Property rights are getting worse.  Privacy rights apply only to liberal causes.  Roe v. Wade is still essentially the law of the land.  Obamacare, the biggest government takeover in  history, was upheld.  Affirmative action is still happening.  The great influence the 'federalists' had on Republican appointments didn't seem so powerful during the Harriet Meirs choice.  Or Sandra Day O'Connor, or David Souter.  Government powers keep growing while individual rights keep shrinking, in my view.  Wickard can still stop Filburn from growing wheat on his own property to feed his own animals.  We are perhaps down to one conservative on the Court.  The authors obviously come at this from a very different perspective.

Still, I am always happy to read an opposing view.  )
4354  Politics, Religion, Science, Culture and Humanities / Politics & Religion / Re: The Hillbillary Clintons long, sordid, and often criminal history on: May 08, 2013, 04:20:59 PM
CCP in Benghazi thread:  "Yesterday the sleaze in ex chief - Bill announced Hillary is not definitely running for his past job...."

She polls well because of being out of day to day, issue politics for 5 years.  George W. Bush raised his numbers above Obama's the same way.  Saying she is out forever is a way of making her malfeasance and refusal to give answers in the Benghazi scandal less important.  Needless to say they want this scandal to go away.

The way we know if the Clintons are lying is to watch closely and see if their lips are moving.  The problem with listening to liars is that it is a waste of time.  We get no information whatsoever about whether she will run or won't run by hearing either of them saying anything either way, especially during the investigation of one of their scandals.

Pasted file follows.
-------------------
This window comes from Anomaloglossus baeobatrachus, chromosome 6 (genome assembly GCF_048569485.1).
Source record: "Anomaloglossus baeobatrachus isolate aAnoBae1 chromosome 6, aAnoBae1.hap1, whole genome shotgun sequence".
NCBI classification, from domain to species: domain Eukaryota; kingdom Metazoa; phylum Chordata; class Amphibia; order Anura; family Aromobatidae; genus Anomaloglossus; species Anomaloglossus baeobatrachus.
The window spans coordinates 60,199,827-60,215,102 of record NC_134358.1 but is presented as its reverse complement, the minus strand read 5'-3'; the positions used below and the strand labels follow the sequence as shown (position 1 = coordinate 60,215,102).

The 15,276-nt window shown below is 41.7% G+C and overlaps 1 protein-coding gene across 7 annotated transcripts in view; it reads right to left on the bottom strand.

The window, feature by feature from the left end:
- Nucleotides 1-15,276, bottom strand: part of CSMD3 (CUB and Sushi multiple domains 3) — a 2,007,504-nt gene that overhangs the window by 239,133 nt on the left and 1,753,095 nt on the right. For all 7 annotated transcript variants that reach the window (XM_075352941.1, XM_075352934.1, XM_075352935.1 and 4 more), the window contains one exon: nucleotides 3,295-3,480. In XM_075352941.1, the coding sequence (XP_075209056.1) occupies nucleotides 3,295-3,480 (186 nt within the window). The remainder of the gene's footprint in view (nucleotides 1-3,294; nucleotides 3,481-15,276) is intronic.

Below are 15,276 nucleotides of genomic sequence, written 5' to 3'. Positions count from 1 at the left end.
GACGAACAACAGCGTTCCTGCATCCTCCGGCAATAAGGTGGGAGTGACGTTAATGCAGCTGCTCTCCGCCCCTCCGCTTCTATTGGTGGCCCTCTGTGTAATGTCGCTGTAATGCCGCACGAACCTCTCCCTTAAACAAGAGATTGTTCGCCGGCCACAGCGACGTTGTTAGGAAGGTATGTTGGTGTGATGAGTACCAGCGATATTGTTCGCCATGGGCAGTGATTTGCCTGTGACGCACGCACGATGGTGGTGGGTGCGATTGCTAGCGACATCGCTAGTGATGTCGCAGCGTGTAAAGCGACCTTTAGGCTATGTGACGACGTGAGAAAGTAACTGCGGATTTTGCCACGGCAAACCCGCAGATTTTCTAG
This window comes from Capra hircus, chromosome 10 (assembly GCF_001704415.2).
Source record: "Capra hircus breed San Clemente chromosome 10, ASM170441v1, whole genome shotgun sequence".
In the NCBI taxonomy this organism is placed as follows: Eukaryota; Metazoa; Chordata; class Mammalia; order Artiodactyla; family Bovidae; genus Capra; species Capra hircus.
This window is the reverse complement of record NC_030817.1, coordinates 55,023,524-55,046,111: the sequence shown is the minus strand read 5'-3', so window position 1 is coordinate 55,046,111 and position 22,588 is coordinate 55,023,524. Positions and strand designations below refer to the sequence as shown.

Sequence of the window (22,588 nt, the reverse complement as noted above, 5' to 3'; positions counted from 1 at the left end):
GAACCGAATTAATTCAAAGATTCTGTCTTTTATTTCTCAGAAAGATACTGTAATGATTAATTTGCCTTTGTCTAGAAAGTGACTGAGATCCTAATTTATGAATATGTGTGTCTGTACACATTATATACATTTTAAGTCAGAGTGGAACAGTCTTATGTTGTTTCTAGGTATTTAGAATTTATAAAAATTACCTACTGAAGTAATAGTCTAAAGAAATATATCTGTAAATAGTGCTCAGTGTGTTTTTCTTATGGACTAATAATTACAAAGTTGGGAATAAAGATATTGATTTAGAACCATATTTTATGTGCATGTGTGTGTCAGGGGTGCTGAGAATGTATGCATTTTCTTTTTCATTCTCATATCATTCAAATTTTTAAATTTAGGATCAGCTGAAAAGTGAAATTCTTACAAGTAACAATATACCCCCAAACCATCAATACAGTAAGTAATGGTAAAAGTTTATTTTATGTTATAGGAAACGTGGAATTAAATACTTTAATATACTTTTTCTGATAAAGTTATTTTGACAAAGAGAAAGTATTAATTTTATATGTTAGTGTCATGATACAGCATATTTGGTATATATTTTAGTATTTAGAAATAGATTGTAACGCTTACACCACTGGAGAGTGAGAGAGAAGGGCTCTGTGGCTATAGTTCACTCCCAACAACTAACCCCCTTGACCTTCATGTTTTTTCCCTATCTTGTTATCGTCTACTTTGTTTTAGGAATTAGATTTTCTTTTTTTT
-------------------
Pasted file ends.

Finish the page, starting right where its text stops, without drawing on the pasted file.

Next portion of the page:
Hillary said under oath:

"Was it because of a protest or was it because of guys out for a walk one night and decided they’d go kill some Americans," Clinton said. "What difference – at this point, what difference does it make?"

The whole thing is a false choice.  It wasn't a protest.  It wasn't guys out for a walk.  It was a planned terror attack.  A question in response to a question is an evasion, not an answer at all.   What is the matter with her and why can't anyone hold her accountable?!

The question was: "Do you disagree with me that a simple phone call to those evacuees to determine what happened wouldn’t have ascertained immediately that there was no protest?"

The honest answer she wouldn't say, testifying before a Congressional committee, was that she did not need to make that phone call.  She knew all along what this was and how the false cover story was concocted.

What did Haldeman or Erlichman ever do that was any worse than this, perjury, conspiracy, obstruction of justice? 

4355  Politics, Religion, Science, Culture and Humanities / Politics & Religion / Re: Revenues up 12% on: May 08, 2013, 03:53:04 PM

Let's keep an eye on this, tax revenues are a pretty good measure of economic activity.

"In April alone the federal government ran a $112 billion surplus."

April is always a 'surplus' tax collection month. 

If we are seeing a year to year improvement right now, it is in the context of comparing with a record fifth straight trillion dollar deficit year, not exactly the gold standard of fiscal performance.
4356  Politics, Religion, Science, Culture and Humanities / Politics & Religion / Benghazi: How much evidence does it take? on: May 07, 2013, 03:00:32 PM
Good to see the Benghazi scandal finally under scrutiny.  The lying is so thick it is hard to know where to start or end exposing it.

LT. COL. RALPH PETERS: I believe that President Obama lied to the American people, himself. Secretary [Hillary] Clinton lied to Congress. Susan Rice lied to the UN. Jay Carney lied to the media. And the mainstream establishment media have protected this administration right down the line.  [An unpleasant image of professional journalist Candy Crowley comes to mind.]